Enforcement a sham under agreement with Nally & Hamilton

An agreement negotiated in secret between state Energy Cabinet officials and Nally & Hamilton allows the coal company to pay minimal fines for thousands of violations of the Clean Water Act, gives pre-approval to vague remedial actions and does nothing to prevent continued violations of the law.

Can't Trust Big CoalThat's the conclusion of KFTC and a number of our allies who studied the agreement. The charges were outlined in a letter delivered to Cabinet Secretary Len Peters on Wednesday, backed by nearly 200 pages of exhibits.

"Basically, this agreement is a get-out-of-jail-free card," for Nally and Hamilton. explained Ted Withrow, a member of KFTC's litigation team. "The cabinet is sweeping tens of thousands of violations under the rug."

For at least the past five years, Nally & Hamilton has been submitting false and incomplete water discharge reports to the cabinet regarding pollution from its eastern Kentucky mines. Appalachian Voices, Kentucky Riverkeeper, the Natural Resources Defense Council and KFTC brought these violations to the cabinet's and public's attention in March.

The cabinet, which had previously ignored these reports, investigated and filed an administrative enforcement action. It was generally understood that the cabinet did this to protect Nally & Hamilton by pre-empting a federal lawsuit the groups planned to file.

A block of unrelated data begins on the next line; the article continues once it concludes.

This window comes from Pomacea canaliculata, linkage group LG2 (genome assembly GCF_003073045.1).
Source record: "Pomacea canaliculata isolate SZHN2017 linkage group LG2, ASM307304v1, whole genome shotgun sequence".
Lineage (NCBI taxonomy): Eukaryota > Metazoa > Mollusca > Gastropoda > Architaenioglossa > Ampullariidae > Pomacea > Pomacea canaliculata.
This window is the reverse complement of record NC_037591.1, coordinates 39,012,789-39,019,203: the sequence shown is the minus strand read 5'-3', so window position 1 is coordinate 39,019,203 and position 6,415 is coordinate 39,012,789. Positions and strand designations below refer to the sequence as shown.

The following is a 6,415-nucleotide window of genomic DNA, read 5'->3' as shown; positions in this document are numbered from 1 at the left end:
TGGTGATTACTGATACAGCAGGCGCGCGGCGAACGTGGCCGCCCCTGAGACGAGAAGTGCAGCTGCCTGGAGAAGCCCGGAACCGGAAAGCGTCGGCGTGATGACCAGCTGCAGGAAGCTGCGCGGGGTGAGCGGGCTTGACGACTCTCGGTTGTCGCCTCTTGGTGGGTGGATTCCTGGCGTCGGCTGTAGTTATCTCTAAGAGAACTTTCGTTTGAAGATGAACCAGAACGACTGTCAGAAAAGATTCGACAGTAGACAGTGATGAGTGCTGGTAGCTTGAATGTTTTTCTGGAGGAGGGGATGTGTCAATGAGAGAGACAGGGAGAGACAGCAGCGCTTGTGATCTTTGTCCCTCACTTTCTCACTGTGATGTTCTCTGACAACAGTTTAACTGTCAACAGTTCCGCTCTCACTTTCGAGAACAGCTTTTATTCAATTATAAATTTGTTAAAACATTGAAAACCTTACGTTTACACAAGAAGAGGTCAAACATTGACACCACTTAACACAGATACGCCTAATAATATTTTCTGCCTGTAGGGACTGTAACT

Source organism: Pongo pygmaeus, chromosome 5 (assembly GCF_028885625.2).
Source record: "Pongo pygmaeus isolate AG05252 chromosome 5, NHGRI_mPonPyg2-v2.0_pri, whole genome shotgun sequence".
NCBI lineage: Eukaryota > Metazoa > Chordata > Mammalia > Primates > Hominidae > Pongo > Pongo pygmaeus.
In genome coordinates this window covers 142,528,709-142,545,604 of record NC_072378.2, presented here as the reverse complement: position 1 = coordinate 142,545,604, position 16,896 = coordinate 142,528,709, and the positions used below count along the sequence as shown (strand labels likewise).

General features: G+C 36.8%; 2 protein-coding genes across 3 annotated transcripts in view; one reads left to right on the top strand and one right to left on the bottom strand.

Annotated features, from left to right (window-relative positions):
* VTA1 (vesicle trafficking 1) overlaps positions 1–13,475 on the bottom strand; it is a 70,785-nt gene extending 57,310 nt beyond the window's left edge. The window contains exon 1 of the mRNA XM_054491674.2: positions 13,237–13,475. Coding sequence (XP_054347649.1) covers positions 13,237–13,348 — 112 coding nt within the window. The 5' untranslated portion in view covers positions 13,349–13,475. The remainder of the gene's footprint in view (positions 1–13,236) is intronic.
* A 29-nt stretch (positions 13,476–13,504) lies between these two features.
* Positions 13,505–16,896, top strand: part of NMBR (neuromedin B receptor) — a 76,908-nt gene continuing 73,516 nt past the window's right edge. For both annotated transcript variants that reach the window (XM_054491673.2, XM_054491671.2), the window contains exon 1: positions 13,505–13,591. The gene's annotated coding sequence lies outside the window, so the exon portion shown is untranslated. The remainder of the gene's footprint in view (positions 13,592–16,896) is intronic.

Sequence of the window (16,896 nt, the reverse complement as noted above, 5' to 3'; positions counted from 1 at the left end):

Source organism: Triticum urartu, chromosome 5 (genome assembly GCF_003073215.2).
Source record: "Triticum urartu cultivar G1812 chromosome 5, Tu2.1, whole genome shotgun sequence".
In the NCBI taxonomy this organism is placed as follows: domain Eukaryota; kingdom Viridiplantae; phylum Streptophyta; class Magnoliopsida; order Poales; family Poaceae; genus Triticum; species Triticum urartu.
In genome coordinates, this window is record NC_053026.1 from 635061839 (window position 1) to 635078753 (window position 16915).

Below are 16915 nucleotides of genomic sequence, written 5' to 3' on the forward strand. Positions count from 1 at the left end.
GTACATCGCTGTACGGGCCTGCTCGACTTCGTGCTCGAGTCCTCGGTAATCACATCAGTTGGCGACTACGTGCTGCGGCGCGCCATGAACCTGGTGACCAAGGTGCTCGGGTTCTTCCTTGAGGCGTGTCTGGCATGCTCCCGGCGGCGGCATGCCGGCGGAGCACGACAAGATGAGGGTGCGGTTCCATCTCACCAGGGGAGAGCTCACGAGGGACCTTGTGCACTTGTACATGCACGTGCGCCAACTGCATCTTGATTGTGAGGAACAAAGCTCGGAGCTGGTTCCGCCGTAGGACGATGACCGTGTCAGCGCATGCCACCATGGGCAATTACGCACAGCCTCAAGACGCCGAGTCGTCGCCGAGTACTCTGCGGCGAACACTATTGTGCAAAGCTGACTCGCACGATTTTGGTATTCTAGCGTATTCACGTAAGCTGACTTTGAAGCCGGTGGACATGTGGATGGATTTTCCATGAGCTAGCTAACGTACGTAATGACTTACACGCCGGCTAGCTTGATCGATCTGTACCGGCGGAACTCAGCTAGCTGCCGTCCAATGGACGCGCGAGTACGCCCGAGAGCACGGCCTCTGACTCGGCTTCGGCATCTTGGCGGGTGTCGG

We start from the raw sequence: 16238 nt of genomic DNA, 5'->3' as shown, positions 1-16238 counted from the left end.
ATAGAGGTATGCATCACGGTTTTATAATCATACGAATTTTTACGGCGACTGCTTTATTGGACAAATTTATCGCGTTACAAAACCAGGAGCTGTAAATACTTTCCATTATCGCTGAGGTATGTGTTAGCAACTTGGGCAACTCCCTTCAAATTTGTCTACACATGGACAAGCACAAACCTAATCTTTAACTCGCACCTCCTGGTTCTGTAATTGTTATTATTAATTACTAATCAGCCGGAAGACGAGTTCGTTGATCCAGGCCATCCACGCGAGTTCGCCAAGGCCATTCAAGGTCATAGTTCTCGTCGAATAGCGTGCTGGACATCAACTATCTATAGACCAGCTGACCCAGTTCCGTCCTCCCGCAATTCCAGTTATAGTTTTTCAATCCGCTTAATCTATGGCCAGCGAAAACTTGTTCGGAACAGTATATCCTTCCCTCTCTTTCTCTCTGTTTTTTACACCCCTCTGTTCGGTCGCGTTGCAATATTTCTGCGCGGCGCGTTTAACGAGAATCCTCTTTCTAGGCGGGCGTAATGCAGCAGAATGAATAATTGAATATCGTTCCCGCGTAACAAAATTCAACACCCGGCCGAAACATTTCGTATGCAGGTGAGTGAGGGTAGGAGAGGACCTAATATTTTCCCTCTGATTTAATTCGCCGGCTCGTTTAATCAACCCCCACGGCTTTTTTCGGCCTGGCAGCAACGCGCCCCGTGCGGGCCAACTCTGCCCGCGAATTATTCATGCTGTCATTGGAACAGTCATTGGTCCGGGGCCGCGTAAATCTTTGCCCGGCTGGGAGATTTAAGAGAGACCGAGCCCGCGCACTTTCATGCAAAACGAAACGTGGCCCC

KFTC and our allies asked to intervene in the administrative proceeding, and in July the hearing officer granted the groups intervenor status. That made the groups full parties in the case. However, cabinet officials ignored the hearing officer's order and negotiated a settlement with Nally & Hamilton without notifying or involving the intervening parties.

"We weren't in the negotiations and cabinet refused our discovery," Withrow said. "The cabinet is once again shielding the coal company and not letting the public know what's going on."

Once the intervenors got as copy of the agreement, it was easy to understand why citizens groups were excluded from the negotiations. As stated in the letter to Peters:

  • the cabinet seems not to have investigated the possibility that Nally & Hamilton's violations were the result of intentional fraud;
  • there is no evidence that the cabinet calculated what civil penalty amount is necessary to deter future violations (the fines were less than 1% of what they could have been);
  • the agreement does not list or even describe what violations are being resolved; it isn't clear the cabinet even knows what violations this settlement would resolve;
  • but the agreement also resolves tens of thousands of additional, unspecified violations;
  • the agreement leaves most remedial measures completely undefined, requiring only that Nally submit proposed remedial measures only after the agreement is signed; this makes it impossible to determine whether those remedial measures will fix Nally's violations.

"Kentucky citizens deserve to know the truth about the cause of these violations, and how a coal company could get away with filing patently false discharge reports year after year," stated the letter, sent by attorneys with the Natural Resources Defense Council. "The cabinet never prosecuted the case."

Secretary Peters has not yet signed the order although the hearing officer (an employee under Peters) has.

A copy of the letter to Peters is available here.

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